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China’s Solar Panel Glut // Trucking Groups Slam EPA Emissions Rule

Welcome to Grid Brief! Here’s what we’re looking at today: China’s solar panel producers are so prolific it’s creating industry-wide problems, trucking groups have come out against the EPA’s new heavy duty vehicle emissions standards, and more.

China’s Solar Panel Glut

China is already the solar panel leviathan of the world, with production economies of scale so large they force smaller fish out of the water. But with more production capacity on the way and rock bottom prices for panels, the industry faces a future of rock bottom prices.

“China accounts for 80% of solar module production capacity after years of subsidies, driving oversupply that has triggered a collapse in global prices and provoked import duties from trading partners to stave off being swamped by low-cost equipment,” reports Reuters.

And, as we discussed in our most recent Grid Brief International for premium subscribers, the price war is even degrading the quality of Chinese solar panels.

Treasury Secretary Janet Yellen, mirroring European complaints about US industrial policy around the energy transition, plans to visit Beijing this week to discuss how China’s solar industry protectionism is undermining US efforts at building domestic solar manufacturing capabilities.

“Overcapacity in China's solar industry is emblematic of the challenges facing the world's second-biggest economy. High levels of state-guided industrial investment and low levels of household consumption mean many sectors produce more than the domestic market can absorb,” Reuters added.

Overcapacity makes it a buyer’s market, where firms will have a hard time raising prices.

Trucking Groups Slam EPA Emissions Rule

Last week, the Environmental Protection Agency released its final Greenhouse Gas Emissions Regulations for Heavy-Duty Vehicles-Phase 3 rule. Trucking groups have come out against this new regulation, citing its unviability.

The rule, meant to reduce pollution, will affect models produced between 2027 and 2032. Heavy-duty work vehicles—delivery, garbage, utility trucks, etc.—are the target and the new standards are up to 60% stricter than previous standards for model year 2032.

In response, the Clean Freight Coalition said that while it has “a long history of collaborating with federal regulators on sound regulations that support environmental improvements at the right speed,” the new regulation “will require the adoption of zero-emissions commercial vehicles at a pace that isn’t possible due to the limits of today’s technology.”

The coalition said that the electric vehicles the EPA is trying to incentivize “fail to meet the operational demands of many motor carrier applications, reduce the payload of trucks and thereby require more trucks to haul the same amount of freight, and lack sufficient charging and alternative fueling infrastructure to support adoption. In addition, battery electric motorcoaches have a reduced range and capacity compared to diesel buses.”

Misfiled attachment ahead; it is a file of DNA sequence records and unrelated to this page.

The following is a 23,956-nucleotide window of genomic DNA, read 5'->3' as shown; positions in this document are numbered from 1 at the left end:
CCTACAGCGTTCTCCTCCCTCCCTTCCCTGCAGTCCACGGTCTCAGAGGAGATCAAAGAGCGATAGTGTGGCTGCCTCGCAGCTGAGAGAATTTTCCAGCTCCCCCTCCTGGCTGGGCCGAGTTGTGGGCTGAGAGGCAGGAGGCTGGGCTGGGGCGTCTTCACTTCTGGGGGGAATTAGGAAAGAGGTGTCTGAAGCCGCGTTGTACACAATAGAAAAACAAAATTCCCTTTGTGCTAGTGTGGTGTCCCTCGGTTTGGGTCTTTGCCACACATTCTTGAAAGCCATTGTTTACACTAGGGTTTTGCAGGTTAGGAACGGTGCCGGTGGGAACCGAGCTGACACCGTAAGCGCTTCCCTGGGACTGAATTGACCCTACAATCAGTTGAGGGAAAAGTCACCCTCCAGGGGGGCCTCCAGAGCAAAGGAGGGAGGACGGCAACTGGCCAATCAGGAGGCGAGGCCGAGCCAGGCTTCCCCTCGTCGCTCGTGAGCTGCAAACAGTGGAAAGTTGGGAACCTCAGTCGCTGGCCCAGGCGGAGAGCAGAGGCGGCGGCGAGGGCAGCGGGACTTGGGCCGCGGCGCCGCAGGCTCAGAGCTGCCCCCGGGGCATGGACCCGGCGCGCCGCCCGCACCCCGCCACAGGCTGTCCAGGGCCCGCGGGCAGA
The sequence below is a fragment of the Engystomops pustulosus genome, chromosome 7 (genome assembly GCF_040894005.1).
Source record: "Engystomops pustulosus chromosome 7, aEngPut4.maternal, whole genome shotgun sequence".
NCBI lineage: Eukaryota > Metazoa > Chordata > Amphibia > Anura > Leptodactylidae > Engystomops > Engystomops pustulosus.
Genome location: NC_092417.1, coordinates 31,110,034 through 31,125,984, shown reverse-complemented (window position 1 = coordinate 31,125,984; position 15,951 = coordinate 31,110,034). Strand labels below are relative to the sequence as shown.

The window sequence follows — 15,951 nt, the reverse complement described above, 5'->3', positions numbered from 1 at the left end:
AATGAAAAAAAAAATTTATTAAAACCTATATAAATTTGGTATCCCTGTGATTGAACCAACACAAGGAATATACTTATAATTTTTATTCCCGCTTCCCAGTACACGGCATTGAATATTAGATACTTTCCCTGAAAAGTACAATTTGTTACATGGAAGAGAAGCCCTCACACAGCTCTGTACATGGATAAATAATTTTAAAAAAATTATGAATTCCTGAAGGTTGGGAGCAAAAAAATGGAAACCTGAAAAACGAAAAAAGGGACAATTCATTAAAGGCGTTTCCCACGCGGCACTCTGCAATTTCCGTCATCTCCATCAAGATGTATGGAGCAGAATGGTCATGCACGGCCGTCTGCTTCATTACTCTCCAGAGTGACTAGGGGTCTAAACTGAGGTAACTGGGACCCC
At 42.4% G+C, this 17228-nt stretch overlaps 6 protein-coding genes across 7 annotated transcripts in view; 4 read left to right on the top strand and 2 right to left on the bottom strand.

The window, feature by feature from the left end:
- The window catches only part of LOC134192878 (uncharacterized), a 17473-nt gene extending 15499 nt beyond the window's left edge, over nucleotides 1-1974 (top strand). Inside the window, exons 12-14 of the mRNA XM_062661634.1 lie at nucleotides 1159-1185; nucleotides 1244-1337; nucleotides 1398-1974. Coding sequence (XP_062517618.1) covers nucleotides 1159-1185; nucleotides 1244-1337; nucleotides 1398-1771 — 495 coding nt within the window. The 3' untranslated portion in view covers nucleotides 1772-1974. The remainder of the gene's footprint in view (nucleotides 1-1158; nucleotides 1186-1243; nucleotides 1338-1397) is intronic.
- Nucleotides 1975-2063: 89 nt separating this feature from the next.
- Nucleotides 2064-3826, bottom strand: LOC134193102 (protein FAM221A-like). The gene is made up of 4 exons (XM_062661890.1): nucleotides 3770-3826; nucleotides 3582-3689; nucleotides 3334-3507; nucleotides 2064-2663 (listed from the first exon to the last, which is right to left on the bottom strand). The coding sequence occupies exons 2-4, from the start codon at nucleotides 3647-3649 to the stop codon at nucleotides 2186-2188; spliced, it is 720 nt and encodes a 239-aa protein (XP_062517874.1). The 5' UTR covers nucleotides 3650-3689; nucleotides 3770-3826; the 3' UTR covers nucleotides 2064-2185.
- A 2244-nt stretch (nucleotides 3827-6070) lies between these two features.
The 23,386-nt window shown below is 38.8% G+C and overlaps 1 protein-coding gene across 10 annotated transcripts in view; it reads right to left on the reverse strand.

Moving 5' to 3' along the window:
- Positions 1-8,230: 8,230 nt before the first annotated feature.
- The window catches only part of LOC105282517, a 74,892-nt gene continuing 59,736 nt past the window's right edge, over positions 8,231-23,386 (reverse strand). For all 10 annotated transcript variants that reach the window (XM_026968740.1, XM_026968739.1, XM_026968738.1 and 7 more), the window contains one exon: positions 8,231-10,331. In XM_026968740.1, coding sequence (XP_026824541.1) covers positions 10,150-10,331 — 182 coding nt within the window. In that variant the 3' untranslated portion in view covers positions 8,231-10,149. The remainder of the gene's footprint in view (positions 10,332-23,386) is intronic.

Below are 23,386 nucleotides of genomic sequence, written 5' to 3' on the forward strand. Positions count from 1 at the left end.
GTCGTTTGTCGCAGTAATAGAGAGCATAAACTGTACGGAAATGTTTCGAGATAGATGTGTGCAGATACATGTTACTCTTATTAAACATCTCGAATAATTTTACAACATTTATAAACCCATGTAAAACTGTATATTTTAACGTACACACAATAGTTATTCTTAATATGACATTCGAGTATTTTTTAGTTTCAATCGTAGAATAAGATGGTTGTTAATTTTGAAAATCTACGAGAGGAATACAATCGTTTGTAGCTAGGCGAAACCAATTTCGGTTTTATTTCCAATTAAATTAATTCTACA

The American Trucking Association voiced similar concerns, saying, “ATA opposes this rule in its current form because the post-2030 targets remain entirely unachievable given the current state of zero-emission technology, the lack of charging infrastructure and restrictions on the power grid.”

The new rule received over over 175,000 comments, according to reporting from Utility Dive.

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Conversation Starters

  • Amazon wants Japan to build more renewables. “Amazon.com Inc., the world’s biggest corporate buyer of clean electricity, delivered a clear verdict on Japan’s energy policy earlier this month: The country isn’t moving quickly enough to deliver green power to the private sector,” reports Bloomberg. “‘If a company with Amazon’s scale cannot procure power at scale in Japan, then there's something wrong with how we're enabling new projects to come online quickly enough to meet the demand that's growing,’ Ken Haig, head of energy and environmental policy for the Asia-Pacific region for Amazon Web Services said at a Renewable Energy Institute conference in Tokyo. ‘There are many, many companies looking for renewable power here in Japan. We need more supply to meet that demand.’”

  • Vogtle Unit 4 reaches full power. “The second new nuclear reactor at Plant Vogtle reached 100% power for the first time Monday night, another sign that the expansion of the power plant near Augusta may be nearing completion after years of setbacks. Bringing the new unit, known as Unit 4, to full power is a key step forward for the project,” reports the Atlanta Journal-Constitution. “Georgia Power spokesman John Kraft said in a statement that reaching maximum power was an important milestone for the company as it works to provide ‘a reliable, emission-free new energy source for Georgia.’”

  • The Biden administration has approved a new offshore wind project. “The U.S. Interior Department on Tuesday approved the country's eighth commercial-scale offshore wind project, which will be built off the coast of Massachusetts, bringing online electricity to power more than 900,000 homes,” reports Reuters. “The New England Wind Project approval brings the U.S. one-third of the way to President Joe Biden's goal of permitting 30 gigawatts of offshore wind capacity by 2030 - a key part of the president's climate change agenda.”

Crom’s Blessing

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